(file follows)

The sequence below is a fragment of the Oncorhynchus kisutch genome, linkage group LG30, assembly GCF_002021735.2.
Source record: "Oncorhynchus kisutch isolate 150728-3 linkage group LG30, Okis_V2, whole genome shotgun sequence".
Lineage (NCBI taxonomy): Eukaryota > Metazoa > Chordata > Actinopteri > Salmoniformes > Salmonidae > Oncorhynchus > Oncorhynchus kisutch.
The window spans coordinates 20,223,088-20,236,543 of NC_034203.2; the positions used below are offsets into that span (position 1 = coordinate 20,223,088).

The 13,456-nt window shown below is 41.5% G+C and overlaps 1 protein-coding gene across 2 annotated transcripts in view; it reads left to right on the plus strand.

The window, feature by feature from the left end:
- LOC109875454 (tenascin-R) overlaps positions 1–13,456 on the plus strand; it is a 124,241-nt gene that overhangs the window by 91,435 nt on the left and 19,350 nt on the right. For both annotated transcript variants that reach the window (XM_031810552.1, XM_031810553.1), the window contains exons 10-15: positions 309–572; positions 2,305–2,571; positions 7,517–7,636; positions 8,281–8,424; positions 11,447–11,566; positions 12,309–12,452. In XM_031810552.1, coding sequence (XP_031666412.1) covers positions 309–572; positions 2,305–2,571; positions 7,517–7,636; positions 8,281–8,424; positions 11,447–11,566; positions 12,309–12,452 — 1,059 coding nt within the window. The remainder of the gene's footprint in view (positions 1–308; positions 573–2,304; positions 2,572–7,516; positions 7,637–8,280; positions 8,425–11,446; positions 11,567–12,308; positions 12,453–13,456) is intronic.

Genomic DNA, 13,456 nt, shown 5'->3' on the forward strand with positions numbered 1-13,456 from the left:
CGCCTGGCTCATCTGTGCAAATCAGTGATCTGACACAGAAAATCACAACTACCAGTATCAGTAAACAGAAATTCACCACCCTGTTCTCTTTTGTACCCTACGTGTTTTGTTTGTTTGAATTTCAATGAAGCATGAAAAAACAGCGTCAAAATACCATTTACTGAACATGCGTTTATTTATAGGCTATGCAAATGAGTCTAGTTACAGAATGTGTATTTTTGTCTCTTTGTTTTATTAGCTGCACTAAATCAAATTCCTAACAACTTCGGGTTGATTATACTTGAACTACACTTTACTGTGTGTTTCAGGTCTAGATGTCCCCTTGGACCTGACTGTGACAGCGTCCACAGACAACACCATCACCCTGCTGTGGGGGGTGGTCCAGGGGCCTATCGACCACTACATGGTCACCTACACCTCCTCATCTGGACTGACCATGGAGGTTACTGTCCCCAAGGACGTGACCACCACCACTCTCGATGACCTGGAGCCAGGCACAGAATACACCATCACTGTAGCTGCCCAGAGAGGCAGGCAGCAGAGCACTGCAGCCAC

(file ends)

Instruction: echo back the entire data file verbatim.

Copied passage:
The sequence below is a fragment of the Oncorhynchus kisutch genome, linkage group LG30, assembly GCF_002021735.2.
Source record: "Oncorhynchus kisutch isolate 150728-3 linkage group LG30, Okis_V2, whole genome shotgun sequence".
Lineage (NCBI taxonomy): Eukaryota > Metazoa > Chordata > Actinopteri > Salmoniformes > Salmonidae > Oncorhynchus > Oncorhynchus kisutch.
The window spans coordinates 20,223,088-20,236,543 of NC_034203.2; the positions used below are offsets into that span (position 1 = coordinate 20,223,088).

The 13,456-nt window shown below is 41.5% G+C and overlaps 1 protein-coding gene across 2 annotated transcripts in view; it reads left to right on the plus strand.

The window, feature by feature from the left end:
- LOC109875454 (tenascin-R) overlaps positions 1–13,456 on the plus strand; it is a 124,241-nt gene that overhangs the window by 91,435 nt on the left and 19,350 nt on the right. For both annotated transcript variants that reach the window (XM_031810552.1, XM_031810553.1), the window contains exons 10-15: positions 309–572; positions 2,305–2,571; positions 7,517–7,636; positions 8,281–8,424; positions 11,447–11,566; positions 12,309–12,452. In XM_031810552.1, coding sequence (XP_031666412.1) covers positions 309–572; positions 2,305–2,571; positions 7,517–7,636; positions 8,281–8,424; positions 11,447–11,566; positions 12,309–12,452 — 1,059 coding nt within the window. The remainder of the gene's footprint in view (positions 1–308; positions 573–2,304; positions 2,572–7,516; positions 7,637–8,280; positions 8,425–11,446; positions 11,567–12,308; positions 12,453–13,456) is intronic.

Genomic DNA, 13,456 nt, shown 5'->3' on the forward strand with positions numbered 1-13,456 from the left:
CGCCTGGCTCATCTGTGCAAATCAGTGATCTGACACAGAAAATCACAACTACCAGTATCAGTAAACAGAAATTCACCACCCTGTTCTCTTTTGTACCCTACGTGTTTTGTTTGTTTGAATTTCAATGAAGCATGAAAAAACAGCGTCAAAATACCATTTACTGAACATGCGTTTATTTATAGGCTATGCAAATGAGTCTAGTTACAGAATGTGTATTTTTGTCTCTTTGTTTTATTAGCTGCACTAAATCAAATTCCTAACAACTTCGGGTTGATTATACTTGAACTACACTTTACTGTGTGTTTCAGGTCTAGATGTCCCCTTGGACCTGACTGTGACAGCGTCCACAGACAACACCATCACCCTGCTGTGGGGGGTGGTCCAGGGGCCTATCGACCACTACATGGTCACCTACACCTCCTCATCTGGACTGACCATGGAGGTTACTGTCCCCAAGGACGTGACCACCACCACTCTCGATGACCTGGAGCCAGGCACAGAATACACCATCACTGTAGCTGCCCAGAGAGGCAGGCAGCAGAGCACTGCAGCCAC